The Belltower and Rifle inn: English pubs have a tradition of being named “The Thing and Other Thing” – “The Fox and Hound”, for instance. Draenei engineers are perennially grumpy people, having to deal with industrial grade stupidity day in, day out. The sentiment is often expressed after a particularly fine example that the engineer wishes to climb up a bell tower with a rifle, and permanently fix a few people’s problems for them. This is expressed in the name of this well-hidden secret inn on Exodar. You need to be a fully-maxed-out engineer to enter it. It is the only place Mareva calls home.

Yeti fur sleeping bags: In-game, people just curl up on the cold hard ground. Ariciel makes sleeping furs lined with the fur of Hillsbrad mountain yetis. They are marvellously warm, incredibly soft and almost large enough for two people.

The rooms in the Stonefire Tavern in Ironforge: In my stories, the Stonefire Tavern is rather more up-class than it is in-game. It’s got several dozen rooms, most of them strikingly similar to hotel rooms you may find on Earth. They have showers, designed and built by the Ironforge Gnomish Network for the Implementation of Thermal Energy, IGNITE. In the Crown Room at the very top is a ten-foot-wide round bath made of gold that due to the efforts of Mr. Griggin Steambender will fill up with bubbling hot water in under a minute. One of the receptionists, a Mr. Smolt, bears a striking resemblance to the host of QI.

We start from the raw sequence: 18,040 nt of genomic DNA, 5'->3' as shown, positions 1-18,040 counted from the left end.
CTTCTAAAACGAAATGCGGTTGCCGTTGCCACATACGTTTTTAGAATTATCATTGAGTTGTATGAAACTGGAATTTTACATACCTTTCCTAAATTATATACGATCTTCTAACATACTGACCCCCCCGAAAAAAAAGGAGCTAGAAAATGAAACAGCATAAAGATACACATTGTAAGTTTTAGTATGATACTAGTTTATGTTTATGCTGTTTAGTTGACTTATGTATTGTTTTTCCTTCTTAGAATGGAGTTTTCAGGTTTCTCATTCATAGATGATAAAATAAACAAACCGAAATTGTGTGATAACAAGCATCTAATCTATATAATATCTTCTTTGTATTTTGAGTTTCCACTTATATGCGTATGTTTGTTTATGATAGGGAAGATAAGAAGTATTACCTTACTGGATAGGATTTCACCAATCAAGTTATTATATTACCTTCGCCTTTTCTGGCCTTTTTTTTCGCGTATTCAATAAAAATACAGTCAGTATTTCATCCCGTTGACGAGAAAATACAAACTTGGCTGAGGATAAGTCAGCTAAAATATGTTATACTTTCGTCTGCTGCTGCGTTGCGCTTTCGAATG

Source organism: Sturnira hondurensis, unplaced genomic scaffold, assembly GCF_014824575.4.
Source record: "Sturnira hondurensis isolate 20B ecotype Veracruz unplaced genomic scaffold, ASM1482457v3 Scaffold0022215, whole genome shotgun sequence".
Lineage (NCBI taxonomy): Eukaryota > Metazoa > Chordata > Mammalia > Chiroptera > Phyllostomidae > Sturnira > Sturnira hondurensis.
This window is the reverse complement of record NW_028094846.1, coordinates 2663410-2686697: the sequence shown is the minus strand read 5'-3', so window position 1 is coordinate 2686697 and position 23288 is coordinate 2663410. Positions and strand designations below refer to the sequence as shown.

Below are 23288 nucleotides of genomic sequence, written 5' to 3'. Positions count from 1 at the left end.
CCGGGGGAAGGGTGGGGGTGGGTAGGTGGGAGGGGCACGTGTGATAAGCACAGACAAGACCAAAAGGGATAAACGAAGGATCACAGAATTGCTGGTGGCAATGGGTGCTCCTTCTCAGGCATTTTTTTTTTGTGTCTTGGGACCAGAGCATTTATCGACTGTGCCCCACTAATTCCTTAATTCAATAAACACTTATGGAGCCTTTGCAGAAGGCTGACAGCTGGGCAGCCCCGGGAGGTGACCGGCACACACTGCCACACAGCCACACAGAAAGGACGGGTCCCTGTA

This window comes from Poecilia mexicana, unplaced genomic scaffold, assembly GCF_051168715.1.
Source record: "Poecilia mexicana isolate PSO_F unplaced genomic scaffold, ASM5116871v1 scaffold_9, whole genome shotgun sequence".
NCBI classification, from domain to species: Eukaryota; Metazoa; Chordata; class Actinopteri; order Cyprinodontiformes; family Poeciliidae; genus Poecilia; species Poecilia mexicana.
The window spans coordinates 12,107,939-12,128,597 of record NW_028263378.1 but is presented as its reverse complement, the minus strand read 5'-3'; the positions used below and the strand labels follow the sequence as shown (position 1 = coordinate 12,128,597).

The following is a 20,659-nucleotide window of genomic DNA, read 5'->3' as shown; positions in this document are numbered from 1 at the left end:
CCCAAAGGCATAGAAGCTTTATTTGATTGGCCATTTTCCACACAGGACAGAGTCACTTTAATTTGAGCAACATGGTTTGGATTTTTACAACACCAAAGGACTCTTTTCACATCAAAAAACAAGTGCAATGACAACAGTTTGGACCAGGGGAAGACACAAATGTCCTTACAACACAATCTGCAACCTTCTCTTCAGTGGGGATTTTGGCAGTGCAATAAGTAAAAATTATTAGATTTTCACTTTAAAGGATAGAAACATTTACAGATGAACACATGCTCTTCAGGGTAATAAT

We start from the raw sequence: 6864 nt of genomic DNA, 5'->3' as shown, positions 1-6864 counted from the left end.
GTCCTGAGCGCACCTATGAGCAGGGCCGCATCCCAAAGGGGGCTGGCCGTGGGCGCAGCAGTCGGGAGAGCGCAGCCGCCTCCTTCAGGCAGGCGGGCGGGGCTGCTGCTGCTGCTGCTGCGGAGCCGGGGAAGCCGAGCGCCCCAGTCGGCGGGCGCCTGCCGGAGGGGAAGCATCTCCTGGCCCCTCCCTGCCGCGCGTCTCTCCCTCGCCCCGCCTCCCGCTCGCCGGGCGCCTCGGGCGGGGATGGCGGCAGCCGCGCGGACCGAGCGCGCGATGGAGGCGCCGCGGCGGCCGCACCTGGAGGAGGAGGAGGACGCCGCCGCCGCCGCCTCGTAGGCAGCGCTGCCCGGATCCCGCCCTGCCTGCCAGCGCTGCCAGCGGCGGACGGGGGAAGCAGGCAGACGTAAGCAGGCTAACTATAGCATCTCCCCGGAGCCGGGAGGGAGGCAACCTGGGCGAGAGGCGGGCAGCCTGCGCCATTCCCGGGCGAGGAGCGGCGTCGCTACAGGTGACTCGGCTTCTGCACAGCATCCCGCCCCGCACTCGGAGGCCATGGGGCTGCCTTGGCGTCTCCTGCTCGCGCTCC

Stetson’s assassin’s crossbow: For plot reasons, I needed to have Stetson shoot someone from a great distance. I settled on a range of 250 yards, which is actually more or less what an Earth crossbow can do. Treating it more or less as a sniper rifle.